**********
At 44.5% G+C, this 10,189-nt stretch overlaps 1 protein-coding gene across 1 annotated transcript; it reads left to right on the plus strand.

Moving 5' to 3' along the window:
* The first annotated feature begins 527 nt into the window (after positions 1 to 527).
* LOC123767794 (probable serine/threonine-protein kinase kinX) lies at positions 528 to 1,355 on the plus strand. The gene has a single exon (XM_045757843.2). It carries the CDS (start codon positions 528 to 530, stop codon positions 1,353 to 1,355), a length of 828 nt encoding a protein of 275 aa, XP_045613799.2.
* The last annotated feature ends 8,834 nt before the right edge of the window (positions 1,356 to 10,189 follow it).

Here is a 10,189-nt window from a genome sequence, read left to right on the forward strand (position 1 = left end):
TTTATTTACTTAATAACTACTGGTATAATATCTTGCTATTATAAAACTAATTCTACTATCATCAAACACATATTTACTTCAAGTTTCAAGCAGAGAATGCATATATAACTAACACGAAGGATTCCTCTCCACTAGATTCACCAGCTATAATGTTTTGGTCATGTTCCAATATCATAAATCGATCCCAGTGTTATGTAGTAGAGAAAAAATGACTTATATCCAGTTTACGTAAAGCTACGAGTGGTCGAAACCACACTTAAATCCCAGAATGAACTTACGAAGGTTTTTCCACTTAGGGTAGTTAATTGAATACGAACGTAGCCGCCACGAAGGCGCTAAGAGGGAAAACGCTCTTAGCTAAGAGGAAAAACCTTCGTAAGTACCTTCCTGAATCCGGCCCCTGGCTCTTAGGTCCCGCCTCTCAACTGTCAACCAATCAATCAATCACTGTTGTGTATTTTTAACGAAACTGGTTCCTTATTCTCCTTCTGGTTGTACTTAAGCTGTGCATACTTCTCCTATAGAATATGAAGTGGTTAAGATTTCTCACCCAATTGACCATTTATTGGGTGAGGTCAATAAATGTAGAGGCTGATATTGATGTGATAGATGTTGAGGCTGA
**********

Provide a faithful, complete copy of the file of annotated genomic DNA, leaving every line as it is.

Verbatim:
At 44.5% G+C, this 10,189-nt stretch overlaps 1 protein-coding gene across 1 annotated transcript; it reads left to right on the plus strand.

Moving 5' to 3' along the window:
* The first annotated feature begins 527 nt into the window (after positions 1 to 527).
* LOC123767794 (probable serine/threonine-protein kinase kinX) lies at positions 528 to 1,355 on the plus strand. The gene has a single exon (XM_045757843.2). It carries the CDS (start codon positions 528 to 530, stop codon positions 1,353 to 1,355), a length of 828 nt encoding a protein of 275 aa, XP_045613799.2.
* The last annotated feature ends 8,834 nt before the right edge of the window (positions 1,356 to 10,189 follow it).

Here is a 10,189-nt window from a genome sequence, read left to right on the forward strand (position 1 = left end):
TTTATTTACTTAATAACTACTGGTATAATATCTTGCTATTATAAAACTAATTCTACTATCATCAAACACATATTTACTTCAAGTTTCAAGCAGAGAATGCATATATAACTAACACGAAGGATTCCTCTCCACTAGATTCACCAGCTATAATGTTTTGGTCATGTTCCAATATCATAAATCGATCCCAGTGTTATGTAGTAGAGAAAAAATGACTTATATCCAGTTTACGTAAAGCTACGAGTGGTCGAAACCACACTTAAATCCCAGAATGAACTTACGAAGGTTTTTCCACTTAGGGTAGTTAATTGAATACGAACGTAGCCGCCACGAAGGCGCTAAGAGGGAAAACGCTCTTAGCTAAGAGGAAAAACCTTCGTAAGTACCTTCCTGAATCCGGCCCCTGGCTCTTAGGTCCCGCCTCTCAACTGTCAACCAATCAATCAATCACTGTTGTGTATTTTTAACGAAACTGGTTCCTTATTCTCCTTCTGGTTGTACTTAAGCTGTGCATACTTCTCCTATAGAATATGAAGTGGTTAAGATTTCTCACCCAATTGACCATTTATTGGGTGAGGTCAATAAATGTAGAGGCTGATATTGATGTGATAGATGTTGAGGCTGA